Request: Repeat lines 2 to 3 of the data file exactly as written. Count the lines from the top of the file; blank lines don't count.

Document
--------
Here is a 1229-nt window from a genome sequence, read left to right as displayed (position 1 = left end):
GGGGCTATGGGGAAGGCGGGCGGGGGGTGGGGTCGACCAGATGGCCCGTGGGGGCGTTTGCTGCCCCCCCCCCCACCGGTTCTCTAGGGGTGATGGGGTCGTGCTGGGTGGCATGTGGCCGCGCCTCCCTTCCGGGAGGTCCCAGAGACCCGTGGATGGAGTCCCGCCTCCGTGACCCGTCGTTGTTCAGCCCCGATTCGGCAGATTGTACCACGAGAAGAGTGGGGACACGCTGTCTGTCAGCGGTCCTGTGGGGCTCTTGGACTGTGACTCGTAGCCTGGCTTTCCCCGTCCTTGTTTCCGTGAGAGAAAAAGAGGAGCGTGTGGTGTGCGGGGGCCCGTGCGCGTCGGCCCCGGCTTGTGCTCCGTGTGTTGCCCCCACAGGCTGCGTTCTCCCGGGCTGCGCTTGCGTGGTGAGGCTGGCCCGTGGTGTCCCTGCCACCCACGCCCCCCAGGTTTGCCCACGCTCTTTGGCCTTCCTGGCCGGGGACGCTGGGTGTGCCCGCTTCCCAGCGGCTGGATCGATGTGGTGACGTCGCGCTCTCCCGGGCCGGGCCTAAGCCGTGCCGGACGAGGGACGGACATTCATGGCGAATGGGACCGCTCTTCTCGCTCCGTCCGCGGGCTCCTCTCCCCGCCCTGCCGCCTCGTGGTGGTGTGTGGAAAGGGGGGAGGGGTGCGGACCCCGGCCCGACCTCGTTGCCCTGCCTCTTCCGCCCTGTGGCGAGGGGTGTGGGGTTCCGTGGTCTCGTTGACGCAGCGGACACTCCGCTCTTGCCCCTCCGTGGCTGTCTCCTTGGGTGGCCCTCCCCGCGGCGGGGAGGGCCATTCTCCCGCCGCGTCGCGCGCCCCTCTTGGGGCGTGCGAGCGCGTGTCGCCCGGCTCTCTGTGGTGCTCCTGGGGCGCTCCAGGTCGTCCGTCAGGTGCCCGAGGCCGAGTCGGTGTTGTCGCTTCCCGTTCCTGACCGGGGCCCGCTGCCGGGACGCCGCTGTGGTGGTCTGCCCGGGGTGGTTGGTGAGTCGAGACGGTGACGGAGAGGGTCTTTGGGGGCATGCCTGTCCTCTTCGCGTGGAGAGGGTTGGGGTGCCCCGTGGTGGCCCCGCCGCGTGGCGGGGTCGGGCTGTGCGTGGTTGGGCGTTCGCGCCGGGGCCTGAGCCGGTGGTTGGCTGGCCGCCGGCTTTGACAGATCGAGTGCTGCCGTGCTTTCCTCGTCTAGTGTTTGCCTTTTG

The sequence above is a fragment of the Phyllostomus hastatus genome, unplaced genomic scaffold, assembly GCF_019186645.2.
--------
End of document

GGGGCTATGGGGAAGGCGGGCGGGGGGTGGGGTCGACCAGATGGCCCGTGGGGGCGTTTGCTGCCCCCCCCCCCACCGGTTCTCTAGGGGTGATGGGGTCGTGCTGGGTGGCATGTGGCCGCGCCTCCCTTCCGGGAGGTCCCAGAGACCCGTGGATGGAGTCCCGCCTCCGTGACCCGTCGTTGTTCAGCCCCGATTCGGCAGATTGTACCACGAGAAGAGTGGGGACACGCTGTCTGTCAGCGGTCCTGTGGGGCTCTTGGACTGTGACTCGTAGCCTGGCTTTCCCCGTCCTTGTTTCCGTGAGAGAAAAAGAGGAGCGTGTGGTGTGCGGGGGCCCGTGCGCGTCGGCCCCGGCTTGTGCTCCGTGTGTTGCCCCCACAGGCTGCGTTCTCCCGGGCTGCGCTTGCGTGGTGAGGCTGGCCCGTGGTGTCCCTGCCACCCACGCCCCCCAGGTTTGCCCACGCTCTTTGGCCTTCCTGGCCGGGGACGCTGGGTGTGCCCGCTTCCCAGCGGCTGGATCGATGTGGTGACGTCGCGCTCTCCCGGGCCGGGCCTAAGCCGTGCCGGACGAGGGACGGACATTCATGGCGAATGGGACCGCTCTTCTCGCTCCGTCCGCGGGCTCCTCTCCCCGCCCTGCCGCCTCGTGGTGGTGTGTGGAAAGGGGGGAGGGGTGCGGACCCCGGCCCGACCTCGTTGCCCTGCCTCTTCCGCCCTGTGGCGAGGGGTGTGGGGTTCCGTGGTCTCGTTGACGCAGCGGACACTCCGCTCTTGCCCCTCCGTGGCTGTCTCCTTGGGTGGCCCTCCCCGCGGCGGGGAGGGCCATTCTCCCGCCGCGTCGCGCGCCCCTCTTGGGGCGTGCGAGCGCGTGTCGCCCGGCTCTCTGTGGTGCTCCTGGGGCGCTCCAGGTCGTCCGTCAGGTGCCCGAGGCCGAGTCGGTGTTGTCGCTTCCCGTTCCTGACCGGGGCCCGCTGCCGGGACGCCGCTGTGGTGGTCTGCCCGGGGTGGTTGGTGAGTCGAGACGGTGACGGAGAGGGTCTTTGGGGGCATGCCTGTCCTCTTCGCGTGGAGAGGGTTGGGGTGCCCCGTGGTGGCCCCGCCGCGTGGCGGGGTCGGGCTGTGCGTGGTTGGGCGTTCGCGCCGGGGCCTGAGCCGGTGGTTGGCTGGCCGCCGGCTTTGACAGATCGAGTGCTGCCGTGCTTTCCTCGTCTAGTGTTTGCCTTTTG

The sequence above is a fragment of the Phyllostomus hastatus genome, unplaced genomic scaffold, assembly GCF_019186645.2.